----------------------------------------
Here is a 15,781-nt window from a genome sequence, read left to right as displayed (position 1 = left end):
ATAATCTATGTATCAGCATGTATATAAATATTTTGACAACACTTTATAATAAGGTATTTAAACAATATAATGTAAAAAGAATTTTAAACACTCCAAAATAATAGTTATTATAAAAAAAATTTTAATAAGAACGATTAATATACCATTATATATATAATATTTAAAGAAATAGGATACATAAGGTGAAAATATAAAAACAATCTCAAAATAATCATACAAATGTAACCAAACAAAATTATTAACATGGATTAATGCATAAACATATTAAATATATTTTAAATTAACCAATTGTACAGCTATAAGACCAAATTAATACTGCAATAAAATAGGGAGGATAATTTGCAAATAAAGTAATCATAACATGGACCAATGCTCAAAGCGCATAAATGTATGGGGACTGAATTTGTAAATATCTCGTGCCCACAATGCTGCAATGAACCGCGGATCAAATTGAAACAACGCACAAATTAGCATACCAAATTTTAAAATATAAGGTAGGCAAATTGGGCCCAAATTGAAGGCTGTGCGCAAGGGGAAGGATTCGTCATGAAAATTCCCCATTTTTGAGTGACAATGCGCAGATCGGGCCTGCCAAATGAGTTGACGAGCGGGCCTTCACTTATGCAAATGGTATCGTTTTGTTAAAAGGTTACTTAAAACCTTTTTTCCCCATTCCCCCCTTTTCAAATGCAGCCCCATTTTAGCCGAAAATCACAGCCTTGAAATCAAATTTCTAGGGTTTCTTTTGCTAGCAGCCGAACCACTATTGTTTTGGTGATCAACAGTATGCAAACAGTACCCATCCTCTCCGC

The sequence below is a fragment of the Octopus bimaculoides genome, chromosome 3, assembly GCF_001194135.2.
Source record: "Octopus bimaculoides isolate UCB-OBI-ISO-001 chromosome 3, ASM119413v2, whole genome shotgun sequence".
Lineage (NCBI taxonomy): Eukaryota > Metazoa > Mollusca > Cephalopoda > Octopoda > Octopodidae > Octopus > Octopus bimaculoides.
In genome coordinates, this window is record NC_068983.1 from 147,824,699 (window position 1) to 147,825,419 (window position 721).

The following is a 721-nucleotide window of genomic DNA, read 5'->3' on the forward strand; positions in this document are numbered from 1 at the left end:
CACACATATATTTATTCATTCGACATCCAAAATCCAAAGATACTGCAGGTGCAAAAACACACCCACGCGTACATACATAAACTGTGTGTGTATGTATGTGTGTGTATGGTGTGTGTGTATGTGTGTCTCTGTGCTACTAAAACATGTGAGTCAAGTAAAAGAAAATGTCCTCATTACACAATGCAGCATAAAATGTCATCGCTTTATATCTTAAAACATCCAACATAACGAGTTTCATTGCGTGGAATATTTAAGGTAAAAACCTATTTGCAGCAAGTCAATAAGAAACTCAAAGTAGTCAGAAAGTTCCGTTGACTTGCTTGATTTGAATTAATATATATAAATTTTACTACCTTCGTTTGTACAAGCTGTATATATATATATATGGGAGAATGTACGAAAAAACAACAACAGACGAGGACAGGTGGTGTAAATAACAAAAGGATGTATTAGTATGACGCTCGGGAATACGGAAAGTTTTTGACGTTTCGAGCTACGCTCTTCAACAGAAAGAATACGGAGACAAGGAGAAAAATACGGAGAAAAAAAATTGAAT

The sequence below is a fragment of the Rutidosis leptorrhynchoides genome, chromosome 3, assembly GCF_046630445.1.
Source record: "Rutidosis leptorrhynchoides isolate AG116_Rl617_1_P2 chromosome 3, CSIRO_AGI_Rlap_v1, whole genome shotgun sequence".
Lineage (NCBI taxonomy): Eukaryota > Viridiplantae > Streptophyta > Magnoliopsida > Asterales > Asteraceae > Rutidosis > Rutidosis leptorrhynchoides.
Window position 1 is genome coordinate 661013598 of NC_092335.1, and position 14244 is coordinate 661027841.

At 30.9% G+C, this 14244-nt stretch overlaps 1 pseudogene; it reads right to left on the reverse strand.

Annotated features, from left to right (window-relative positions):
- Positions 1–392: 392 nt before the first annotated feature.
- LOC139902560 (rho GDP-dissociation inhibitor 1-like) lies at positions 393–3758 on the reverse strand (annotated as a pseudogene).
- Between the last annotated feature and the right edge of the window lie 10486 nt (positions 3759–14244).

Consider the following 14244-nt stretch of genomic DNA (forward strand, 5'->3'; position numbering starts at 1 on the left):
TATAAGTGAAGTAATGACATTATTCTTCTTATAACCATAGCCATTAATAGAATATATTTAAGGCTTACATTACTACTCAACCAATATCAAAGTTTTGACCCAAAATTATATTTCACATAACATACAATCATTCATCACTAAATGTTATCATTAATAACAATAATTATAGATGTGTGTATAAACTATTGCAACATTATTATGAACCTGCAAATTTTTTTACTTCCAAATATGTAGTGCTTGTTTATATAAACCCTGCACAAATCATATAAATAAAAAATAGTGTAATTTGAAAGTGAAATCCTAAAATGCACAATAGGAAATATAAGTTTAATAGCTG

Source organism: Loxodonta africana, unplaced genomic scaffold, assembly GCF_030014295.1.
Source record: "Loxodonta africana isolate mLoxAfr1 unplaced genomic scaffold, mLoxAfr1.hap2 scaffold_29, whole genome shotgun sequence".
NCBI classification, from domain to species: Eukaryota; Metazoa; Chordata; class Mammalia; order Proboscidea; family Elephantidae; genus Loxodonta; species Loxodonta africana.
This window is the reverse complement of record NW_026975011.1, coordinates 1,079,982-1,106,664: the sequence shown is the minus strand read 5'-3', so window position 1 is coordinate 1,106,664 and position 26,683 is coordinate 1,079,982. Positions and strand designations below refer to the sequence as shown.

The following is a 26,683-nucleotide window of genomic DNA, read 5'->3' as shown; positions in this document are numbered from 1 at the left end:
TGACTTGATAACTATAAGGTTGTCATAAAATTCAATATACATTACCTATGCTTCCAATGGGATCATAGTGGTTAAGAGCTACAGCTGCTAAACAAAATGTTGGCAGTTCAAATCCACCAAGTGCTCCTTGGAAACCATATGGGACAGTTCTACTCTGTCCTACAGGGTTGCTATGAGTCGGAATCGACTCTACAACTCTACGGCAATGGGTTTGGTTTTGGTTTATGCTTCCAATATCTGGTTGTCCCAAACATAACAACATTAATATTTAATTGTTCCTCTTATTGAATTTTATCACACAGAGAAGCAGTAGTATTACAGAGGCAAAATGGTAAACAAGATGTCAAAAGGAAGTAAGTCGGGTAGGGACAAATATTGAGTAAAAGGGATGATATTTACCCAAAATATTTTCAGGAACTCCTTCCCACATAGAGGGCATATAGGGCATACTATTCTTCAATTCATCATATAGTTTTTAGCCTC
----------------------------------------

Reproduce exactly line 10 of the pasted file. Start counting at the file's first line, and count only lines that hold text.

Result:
Source record: "Rutidosis leptorrhynchoides isolate AG116_Rl617_1_P2 chromosome 3, CSIRO_AGI_Rlap_v1, whole genome shotgun sequence".